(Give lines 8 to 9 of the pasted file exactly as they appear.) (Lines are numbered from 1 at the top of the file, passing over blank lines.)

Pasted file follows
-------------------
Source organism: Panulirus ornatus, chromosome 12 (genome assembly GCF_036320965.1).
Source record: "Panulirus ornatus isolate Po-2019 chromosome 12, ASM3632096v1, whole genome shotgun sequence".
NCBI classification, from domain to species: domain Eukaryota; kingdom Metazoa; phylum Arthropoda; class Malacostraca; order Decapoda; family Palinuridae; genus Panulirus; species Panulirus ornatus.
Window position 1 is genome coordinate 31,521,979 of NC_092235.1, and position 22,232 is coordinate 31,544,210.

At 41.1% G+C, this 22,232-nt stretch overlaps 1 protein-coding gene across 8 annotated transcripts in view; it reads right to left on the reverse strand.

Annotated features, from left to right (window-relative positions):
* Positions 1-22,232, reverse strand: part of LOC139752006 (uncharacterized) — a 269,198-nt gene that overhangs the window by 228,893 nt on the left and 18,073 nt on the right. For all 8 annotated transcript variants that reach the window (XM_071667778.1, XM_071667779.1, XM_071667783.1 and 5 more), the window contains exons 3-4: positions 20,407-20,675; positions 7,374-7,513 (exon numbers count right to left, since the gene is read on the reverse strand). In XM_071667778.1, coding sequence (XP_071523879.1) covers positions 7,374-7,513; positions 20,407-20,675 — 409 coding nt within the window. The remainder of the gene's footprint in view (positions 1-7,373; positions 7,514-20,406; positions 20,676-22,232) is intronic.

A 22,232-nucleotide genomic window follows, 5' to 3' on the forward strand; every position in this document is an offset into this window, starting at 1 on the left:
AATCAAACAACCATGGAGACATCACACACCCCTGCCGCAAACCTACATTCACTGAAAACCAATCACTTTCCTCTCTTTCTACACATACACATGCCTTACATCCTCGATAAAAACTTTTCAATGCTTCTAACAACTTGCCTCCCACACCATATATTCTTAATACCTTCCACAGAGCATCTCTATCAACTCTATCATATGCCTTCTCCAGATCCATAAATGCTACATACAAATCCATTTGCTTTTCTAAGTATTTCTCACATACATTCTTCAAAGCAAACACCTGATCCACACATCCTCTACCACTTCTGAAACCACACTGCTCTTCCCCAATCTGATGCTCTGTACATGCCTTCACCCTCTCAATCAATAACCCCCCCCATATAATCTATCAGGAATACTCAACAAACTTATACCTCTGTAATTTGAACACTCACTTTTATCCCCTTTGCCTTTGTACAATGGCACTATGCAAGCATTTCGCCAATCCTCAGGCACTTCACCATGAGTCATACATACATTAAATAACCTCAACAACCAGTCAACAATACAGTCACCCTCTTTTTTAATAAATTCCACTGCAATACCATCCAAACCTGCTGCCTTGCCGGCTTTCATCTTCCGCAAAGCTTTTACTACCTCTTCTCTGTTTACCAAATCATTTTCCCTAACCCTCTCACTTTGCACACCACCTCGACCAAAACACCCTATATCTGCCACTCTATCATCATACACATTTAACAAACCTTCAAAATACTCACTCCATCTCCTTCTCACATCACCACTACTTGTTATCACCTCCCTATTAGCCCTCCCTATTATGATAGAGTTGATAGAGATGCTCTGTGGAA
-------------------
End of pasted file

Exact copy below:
A 22,232-nucleotide genomic window follows, 5' to 3' on the forward strand; every position in this document is an offset into this window, starting at 1 on the left:
AATCAAACAACCATGGAGACATCACACACCCCTGCCGCAAACCTACATTCACTGAAAACCAATCACTTTCCTCTCTTTCTACACATACACATGCCTTACATCCTCGATAAAAACTTTTCAATGCTTCTAACAACTTGCCTCCCACACCATATATTCTTAATACCTTCCACAGAGCATCTCTATCAACTCTATCATATGCCTTCTCCAGATCCATAAATGCTACATACAAATCCATTTGCTTTTCTAAGTATTTCTCACATACATTCTTCAAAGCAAACACCTGATCCACACATCCTCTACCACTTCTGAAACCACACTGCTCTTCCCCAATCTGATGCTCTGTACATGCCTTCACCCTCTCAATCAATAACCCCCCCCATATAATCTATCAGGAATACTCAACAAACTTATACCTCTGTAATTTGAACACTCACTTTTATCCCCTTTGCCTTTGTACAATGGCACTATGCAAGCATTTCGCCAATCCTCAGGCACTTCACCATGAGTCATACATACATTAAATAACCTCAACAACCAGTCAACAATACAGTCACCCTCTTTTTTAATAAATTCCACTGCAATACCATCCAAACCTGCTGCCTTGCCGGCTTTCATCTTCCGCAAAGCTTTTACTACCTCTTCTCTGTTTACCAAATCATTTTCCCTAACCCTCTCACTTTGCACACCACCTCGACCAAAACACCCTATATCTGCCACTCTATCATCATACACATTTAACAAACCTTCAAAATACTCACTCCATCTCCTTCTCACATCACCACTACTTGTTATCACCTCCCTATTAGCCCTCCCTATTATGATAGAGTTGATAGAGATGCTCTGTGGAA